Imagine a birthday balloon. A virus is smaller than this by roughly the same amount that the balloon is smaller than the earth (think about that for a moment: balloon, earth; virus, balloon). When a person is infectious with a virus, it is estimated that they may excrete 1011 virus particles a day. Even if 99.99 per cent of the particles were destroyed on contact with the air, there are still a huge number of infectious ones left.
These particles will not all be identical. Evolution is driven by inaccuracies in biological copying. Covid-19 is caused by a single-stranded RNA virus, a type particularly susceptible to copying errors. So much so, in fact, that viruses of this group are often referred to as ‘quasi-species’ because they are so variable. It’s likely that some particles of this virus infect their victims with a slightly less severe form of Covid-19, making them less ill. And so, on average, those people will be more likely to continue with their normal daily activities outside of a lockdown, going to work or out shopping. In short, they will be more likely to spread the virus to others.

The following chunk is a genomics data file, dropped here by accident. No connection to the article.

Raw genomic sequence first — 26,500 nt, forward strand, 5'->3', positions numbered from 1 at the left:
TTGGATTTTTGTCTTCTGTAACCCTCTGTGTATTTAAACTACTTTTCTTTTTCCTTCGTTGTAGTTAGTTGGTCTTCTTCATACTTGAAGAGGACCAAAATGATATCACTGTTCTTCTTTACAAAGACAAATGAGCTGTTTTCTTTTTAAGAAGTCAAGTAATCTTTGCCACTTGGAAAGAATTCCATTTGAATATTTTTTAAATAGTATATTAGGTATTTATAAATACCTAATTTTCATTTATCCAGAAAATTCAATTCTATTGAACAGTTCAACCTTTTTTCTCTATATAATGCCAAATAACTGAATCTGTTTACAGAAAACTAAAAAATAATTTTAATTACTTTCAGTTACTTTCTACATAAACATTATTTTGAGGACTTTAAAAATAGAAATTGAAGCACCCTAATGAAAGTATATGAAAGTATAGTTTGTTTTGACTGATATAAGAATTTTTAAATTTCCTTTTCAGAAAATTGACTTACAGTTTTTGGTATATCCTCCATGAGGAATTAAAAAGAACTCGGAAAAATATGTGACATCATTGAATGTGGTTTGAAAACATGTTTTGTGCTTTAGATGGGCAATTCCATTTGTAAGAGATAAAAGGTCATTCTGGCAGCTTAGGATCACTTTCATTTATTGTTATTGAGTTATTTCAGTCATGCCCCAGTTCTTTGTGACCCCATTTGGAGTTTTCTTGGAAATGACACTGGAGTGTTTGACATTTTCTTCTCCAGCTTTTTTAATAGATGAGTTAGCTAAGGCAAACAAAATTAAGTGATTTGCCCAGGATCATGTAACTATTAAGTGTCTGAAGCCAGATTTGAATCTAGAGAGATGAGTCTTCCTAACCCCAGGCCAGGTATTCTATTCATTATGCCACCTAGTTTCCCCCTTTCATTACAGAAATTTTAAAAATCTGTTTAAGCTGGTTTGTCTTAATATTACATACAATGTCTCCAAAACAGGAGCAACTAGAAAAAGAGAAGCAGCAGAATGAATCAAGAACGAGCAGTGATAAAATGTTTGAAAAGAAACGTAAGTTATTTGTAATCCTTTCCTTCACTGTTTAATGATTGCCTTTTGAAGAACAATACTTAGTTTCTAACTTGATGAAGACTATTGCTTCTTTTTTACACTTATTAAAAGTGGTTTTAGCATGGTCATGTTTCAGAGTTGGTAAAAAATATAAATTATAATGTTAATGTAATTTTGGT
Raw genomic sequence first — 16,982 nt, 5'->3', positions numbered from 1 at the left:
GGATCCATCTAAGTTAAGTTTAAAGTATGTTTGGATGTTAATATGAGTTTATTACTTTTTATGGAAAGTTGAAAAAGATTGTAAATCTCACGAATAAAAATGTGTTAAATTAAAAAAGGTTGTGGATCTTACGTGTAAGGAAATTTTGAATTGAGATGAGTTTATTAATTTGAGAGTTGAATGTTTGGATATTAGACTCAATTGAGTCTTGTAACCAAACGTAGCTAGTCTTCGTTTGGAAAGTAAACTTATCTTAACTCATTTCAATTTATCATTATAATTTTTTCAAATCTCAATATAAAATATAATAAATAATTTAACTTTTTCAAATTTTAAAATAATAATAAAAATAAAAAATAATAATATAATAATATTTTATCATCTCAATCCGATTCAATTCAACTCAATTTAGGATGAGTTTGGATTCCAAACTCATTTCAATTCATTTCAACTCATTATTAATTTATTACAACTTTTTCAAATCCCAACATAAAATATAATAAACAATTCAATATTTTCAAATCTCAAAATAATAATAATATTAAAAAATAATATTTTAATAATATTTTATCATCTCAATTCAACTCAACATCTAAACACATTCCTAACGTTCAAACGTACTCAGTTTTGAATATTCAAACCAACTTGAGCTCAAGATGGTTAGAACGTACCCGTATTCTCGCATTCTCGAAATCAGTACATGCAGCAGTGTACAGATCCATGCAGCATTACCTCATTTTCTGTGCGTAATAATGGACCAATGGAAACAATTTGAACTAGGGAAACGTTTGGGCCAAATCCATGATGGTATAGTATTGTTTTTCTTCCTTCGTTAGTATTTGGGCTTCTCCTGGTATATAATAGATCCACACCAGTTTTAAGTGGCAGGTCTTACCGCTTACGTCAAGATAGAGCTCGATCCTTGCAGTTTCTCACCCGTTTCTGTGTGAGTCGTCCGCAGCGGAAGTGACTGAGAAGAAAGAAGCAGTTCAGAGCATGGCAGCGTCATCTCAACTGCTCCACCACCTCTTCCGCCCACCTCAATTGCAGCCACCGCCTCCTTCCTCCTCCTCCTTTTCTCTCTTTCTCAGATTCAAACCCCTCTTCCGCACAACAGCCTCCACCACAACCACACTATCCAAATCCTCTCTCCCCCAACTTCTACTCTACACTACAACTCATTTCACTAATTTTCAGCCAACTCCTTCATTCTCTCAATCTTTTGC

In contrast, the particles that cause more severe Covid-19 disease will be spread less since the people who feel worse will circulate less. Hence the evolutionary effect: more severe versions of a new virus tend to decrease quite quickly over time, because the milder versions get spread around more. But change the circumstances — change the environment in which the virus exists — and it could go the other way.
Think about the lockdown. We have substantially reduced the number of people circulating in the community. If lockdown is working, and stopping the spread of the virus, it might be reducing the circulation of milder versions among the population, while at the same time concentrating people with the most severe disease in hospital wards. There we can find the perfect viral storm, containing everything needed for rapid evolution: huge numbers of reproducing units (the virus), an environment for rapid reproduction to take place in (patients and staff), and selection pressures (things that alter how the virus spreads, such as density of people, severity of disease, or length of survival).